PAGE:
Dissertation/Thesis Abstract

Ob-gyn knowledge and practice patterns regarding Major Depressive Disorder and the effect of perceived numeric ability
by Fuller, Elizabeth M., M.A., American University, 2012, 88; 1517213
Abstract (Summary)

Ob-gyns are often the first line of contact for a woman concerning her physical and mental health. One of the most common complaints by a woman to her ob-gyn includes symptoms of depression. This study assessed ob-gyns' knowledge and practice patterns regarding Major Depressive Disorder (MDD). Physician communication of anti-depressant information, and perceived numeric ability were also assessed.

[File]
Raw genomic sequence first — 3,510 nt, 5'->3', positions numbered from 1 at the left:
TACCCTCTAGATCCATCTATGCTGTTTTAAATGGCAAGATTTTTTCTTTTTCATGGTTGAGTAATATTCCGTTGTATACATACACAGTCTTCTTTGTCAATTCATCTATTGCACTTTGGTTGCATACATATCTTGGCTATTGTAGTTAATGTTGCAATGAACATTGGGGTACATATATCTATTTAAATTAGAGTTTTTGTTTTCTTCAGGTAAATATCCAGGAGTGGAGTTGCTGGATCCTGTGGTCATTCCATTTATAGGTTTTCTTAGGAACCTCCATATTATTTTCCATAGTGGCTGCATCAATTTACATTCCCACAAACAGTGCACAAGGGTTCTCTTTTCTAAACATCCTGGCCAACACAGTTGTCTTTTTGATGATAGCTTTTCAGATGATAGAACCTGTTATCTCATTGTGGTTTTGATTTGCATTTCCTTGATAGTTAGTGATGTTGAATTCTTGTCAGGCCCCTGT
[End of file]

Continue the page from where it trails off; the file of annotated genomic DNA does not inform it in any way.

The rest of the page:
Surveys were sent to 220 members of the American College of Obstetricians and Gynecologists. Response rate was 66%. Few (40%) ob-gyns indicated using standardized screening tools for depression. The majority (89%) of ob-gyns do not employ the DSM-IV to confirm a diagnosis of MDD, or before prescribing anti-depressants. Number of previous MDD diagnoses was not associated with estimation of prevalence rates. Physicians are relaying balanced treatment information to patients and are not utilizing numeric formats in a persuasive manner. More research is needed to assess the role of numeric ability in depression care.

Indexing (document details)
Advisor: Weissbrod, Carol
Commitee: Carter, Michele, Schulkin, Jay
School: American University
Department: Psychology
School Location: United States -- District of Columbia
Source: MAI 51/02M(E), Masters Abstracts International
Subjects: Medicine, Clinical psychology, Health care management
Keywords: Depression, Mental health, Numeracy, Numeric formats, Physician communication, Screening
Publication Number: 1517213
ISBN: 978-1-267-58294-2
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